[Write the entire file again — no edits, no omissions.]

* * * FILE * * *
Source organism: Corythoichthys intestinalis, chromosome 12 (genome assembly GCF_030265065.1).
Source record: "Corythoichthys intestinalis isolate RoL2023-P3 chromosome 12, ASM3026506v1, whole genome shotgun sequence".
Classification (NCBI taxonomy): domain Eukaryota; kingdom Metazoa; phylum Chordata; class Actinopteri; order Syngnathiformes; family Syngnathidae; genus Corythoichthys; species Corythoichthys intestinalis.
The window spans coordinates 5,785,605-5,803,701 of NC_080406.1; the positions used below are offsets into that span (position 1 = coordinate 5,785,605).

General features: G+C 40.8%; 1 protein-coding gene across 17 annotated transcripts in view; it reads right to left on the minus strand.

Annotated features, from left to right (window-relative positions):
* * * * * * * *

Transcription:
Source organism: Corythoichthys intestinalis, chromosome 12 (genome assembly GCF_030265065.1).
Source record: "Corythoichthys intestinalis isolate RoL2023-P3 chromosome 12, ASM3026506v1, whole genome shotgun sequence".
Classification (NCBI taxonomy): domain Eukaryota; kingdom Metazoa; phylum Chordata; class Actinopteri; order Syngnathiformes; family Syngnathidae; genus Corythoichthys; species Corythoichthys intestinalis.
The window spans coordinates 5,785,605-5,803,701 of NC_080406.1; the positions used below are offsets into that span (position 1 = coordinate 5,785,605).

General features: G+C 40.8%; 1 protein-coding gene across 17 annotated transcripts in view; it reads right to left on the minus strand.

Annotated features, from left to right (window-relative positions):